As of this writing, Kenya has all schools closed at all levels. Our hospital does not have its nursing school open. Medical schools are closed in the country along with theological schools, high schools, universities, and grade schools. Even most training programs are shut down, which means many of our Kijabe students in advanced areas such as anesthesia and critical care are not in classes. We still have our interns, but we cannot do large classes with them. So with all of that stopped, it is not a surprise that Rift Valley
Academy is closed as well. Our next term does not start until the very end of August, so you could propose that there is a chance it could possibly be open in the fall if the government changes its rules. However, schools are not scheduled to restart until September at the earliest, and then only in stages. And there is word that boarding schools may be some of the last to open. RVA is basically in an all or nothing situation. We open all the way with all or our grades and students, or we offer online classes. There is not the staffing to do it any other way. And so the school had to close for the fall. We are praying for the Spring. I want to get back to the hospital, and David, as a Senior next year, wants to be a graduate of RVA. Allison wants to teach her students in person, and the others want to see their friends and be back to their normal lives which are here in Kijabe.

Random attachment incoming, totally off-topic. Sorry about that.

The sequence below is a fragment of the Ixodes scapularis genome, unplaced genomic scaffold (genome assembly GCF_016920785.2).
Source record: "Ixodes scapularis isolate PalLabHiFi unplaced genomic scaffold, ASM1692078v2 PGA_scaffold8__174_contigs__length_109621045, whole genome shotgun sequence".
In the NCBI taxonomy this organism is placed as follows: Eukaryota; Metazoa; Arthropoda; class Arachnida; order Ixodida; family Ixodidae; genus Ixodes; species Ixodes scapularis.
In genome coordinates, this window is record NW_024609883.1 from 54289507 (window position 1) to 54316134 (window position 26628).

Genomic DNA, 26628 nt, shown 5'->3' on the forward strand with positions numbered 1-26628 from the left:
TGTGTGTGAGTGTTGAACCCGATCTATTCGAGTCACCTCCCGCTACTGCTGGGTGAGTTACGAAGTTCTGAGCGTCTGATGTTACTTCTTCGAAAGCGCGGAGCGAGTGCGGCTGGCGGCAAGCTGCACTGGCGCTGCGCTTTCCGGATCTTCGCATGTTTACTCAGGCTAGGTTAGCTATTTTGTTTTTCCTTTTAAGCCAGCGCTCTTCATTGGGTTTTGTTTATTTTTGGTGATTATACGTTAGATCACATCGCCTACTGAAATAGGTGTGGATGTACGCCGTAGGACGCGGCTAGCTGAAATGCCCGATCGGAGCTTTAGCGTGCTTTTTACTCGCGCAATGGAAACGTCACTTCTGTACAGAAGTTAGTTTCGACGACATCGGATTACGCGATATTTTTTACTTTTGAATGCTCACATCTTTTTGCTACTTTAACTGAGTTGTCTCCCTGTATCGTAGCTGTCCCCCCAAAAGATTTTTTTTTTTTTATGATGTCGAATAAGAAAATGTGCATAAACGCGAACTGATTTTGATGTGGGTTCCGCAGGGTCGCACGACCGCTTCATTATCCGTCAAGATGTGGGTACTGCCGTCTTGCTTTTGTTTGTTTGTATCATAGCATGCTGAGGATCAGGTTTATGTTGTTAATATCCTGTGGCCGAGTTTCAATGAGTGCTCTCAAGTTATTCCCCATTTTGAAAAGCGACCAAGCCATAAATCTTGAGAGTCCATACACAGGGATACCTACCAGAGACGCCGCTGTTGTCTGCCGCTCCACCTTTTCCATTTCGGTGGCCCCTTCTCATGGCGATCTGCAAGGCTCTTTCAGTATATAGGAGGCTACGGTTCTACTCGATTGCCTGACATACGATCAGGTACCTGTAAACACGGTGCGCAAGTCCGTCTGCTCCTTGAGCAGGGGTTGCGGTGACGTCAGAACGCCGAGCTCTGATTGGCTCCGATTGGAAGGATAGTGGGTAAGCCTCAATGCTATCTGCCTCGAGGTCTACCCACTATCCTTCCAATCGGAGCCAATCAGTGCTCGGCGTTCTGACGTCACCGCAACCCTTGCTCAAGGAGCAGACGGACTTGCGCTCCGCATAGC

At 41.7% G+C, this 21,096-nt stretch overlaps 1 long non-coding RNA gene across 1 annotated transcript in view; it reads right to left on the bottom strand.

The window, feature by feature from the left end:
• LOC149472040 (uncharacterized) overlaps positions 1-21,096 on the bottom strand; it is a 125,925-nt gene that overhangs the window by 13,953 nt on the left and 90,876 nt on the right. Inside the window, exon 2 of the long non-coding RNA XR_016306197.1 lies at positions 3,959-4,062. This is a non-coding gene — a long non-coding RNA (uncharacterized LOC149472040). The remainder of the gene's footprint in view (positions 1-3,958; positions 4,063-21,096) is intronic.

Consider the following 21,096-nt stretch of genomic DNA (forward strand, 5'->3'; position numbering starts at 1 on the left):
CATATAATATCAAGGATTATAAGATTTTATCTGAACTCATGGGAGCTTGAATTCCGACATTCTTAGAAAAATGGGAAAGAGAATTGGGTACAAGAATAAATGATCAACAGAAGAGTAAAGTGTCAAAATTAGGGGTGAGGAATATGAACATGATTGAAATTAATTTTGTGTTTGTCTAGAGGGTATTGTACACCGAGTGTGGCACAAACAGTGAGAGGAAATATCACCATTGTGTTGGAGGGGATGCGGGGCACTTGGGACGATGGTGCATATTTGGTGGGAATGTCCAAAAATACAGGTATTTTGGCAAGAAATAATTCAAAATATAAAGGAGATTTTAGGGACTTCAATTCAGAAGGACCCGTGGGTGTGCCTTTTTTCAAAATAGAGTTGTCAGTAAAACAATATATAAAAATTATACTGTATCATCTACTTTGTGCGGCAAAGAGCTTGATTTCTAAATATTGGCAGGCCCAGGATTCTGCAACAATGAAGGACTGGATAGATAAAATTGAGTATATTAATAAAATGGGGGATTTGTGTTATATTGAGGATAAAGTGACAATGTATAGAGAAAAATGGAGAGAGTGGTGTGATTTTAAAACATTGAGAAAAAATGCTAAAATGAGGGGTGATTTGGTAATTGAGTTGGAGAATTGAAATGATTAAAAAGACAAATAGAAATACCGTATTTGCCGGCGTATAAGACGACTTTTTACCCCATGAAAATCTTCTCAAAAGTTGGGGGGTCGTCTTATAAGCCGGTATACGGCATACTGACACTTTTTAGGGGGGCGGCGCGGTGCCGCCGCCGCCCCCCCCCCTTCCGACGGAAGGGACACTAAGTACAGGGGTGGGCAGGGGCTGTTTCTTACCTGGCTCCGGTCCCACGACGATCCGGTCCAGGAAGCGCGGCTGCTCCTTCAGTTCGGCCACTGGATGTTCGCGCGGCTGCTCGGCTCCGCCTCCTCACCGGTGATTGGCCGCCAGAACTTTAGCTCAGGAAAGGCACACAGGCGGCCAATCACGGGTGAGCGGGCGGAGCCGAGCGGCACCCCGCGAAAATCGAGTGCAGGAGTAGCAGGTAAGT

We fly home tomorrow. I have been working in the ICU all week and Allison has been working on her online teaching and department evaluations. The kids are still in school because RVA does not end classes until mid July. So there is a lot of packing that has to happen tonight to prepare for a 6 month visit to the US! We are looking forward to being home for an unexpectedly long period of time. It gives David more chances to visit some colleges. Maybe the kids can be in marching bands (is that even possibly going to happen)? We can see our parents, grandparents, and cousins. We can happily see our friends! Maybe I can go snow skiing! Maybe Allison can do BSF in person? There is lots to look forward to even as we try to not look behind too much.